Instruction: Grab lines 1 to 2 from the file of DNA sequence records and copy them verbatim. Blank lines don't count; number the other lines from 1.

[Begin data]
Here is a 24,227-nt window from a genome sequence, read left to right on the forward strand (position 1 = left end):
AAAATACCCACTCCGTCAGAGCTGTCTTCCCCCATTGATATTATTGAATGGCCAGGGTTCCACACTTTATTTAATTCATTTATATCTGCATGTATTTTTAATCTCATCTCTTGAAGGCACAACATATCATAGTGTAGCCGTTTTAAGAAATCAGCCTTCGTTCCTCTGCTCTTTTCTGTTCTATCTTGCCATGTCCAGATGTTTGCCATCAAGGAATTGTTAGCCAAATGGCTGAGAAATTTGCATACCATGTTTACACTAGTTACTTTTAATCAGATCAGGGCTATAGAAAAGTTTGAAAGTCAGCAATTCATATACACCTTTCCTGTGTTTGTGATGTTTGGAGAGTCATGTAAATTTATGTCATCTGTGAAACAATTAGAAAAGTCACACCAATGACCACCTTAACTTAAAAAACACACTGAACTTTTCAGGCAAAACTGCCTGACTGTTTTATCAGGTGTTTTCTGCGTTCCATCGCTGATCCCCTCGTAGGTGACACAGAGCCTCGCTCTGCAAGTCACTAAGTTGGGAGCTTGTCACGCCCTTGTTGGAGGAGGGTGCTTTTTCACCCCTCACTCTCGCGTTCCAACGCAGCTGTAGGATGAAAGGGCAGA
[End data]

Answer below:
Here is a 24,227-nt window from a genome sequence, read left to right on the forward strand (position 1 = left end):
AAAATACCCACTCCGTCAGAGCTGTCTTCCCCCATTGATATTATTGAATGGCCAGGGTTCCACACTTTATTTAATTCATTTATATCTGCATGTATTTTTAATCTCATCTCTTGAAGGCACAACATATCATAGTGTAGCCGTTTTAAGAAATCAGCCTTCGTTCCTCTGCTCTTTTCTGTTCTATCTTGCCATGTCCAGATGTTTGCCATCAAGGAATTGTTAGCCAAATGGCTGAGAAATTTGCATACCATGTTTACACTAGTTACTTTTAATCAGATCAGGGCTATAGAAAAGTTTGAAAGTCAGCAATTCATATACACCTTTCCTGTGTTTGTGATGTTTGGAGAGTCATGTAAATTTATGTCATCTGTGAAACAATTAGAAAAGTCACACCAATGACCACCTTAACTTAAAAAACACACTGAACTTTTCAGGCAAAACTGCCTGACTGTTTTATCAGGTGTTTTCTGCGTTCCATCGCTGATCCCCTCGTAGGTGACACAGAGCCTCGCTCTGCAAGTCACTAAGTTGGGAGCTTGTCACGCCCTTGTTGGAGGAGGGTGCTTTTTCACCCCTCACTCTCGCGTTCCAACGCAGCTGTAGGATGAAAGGGCAGA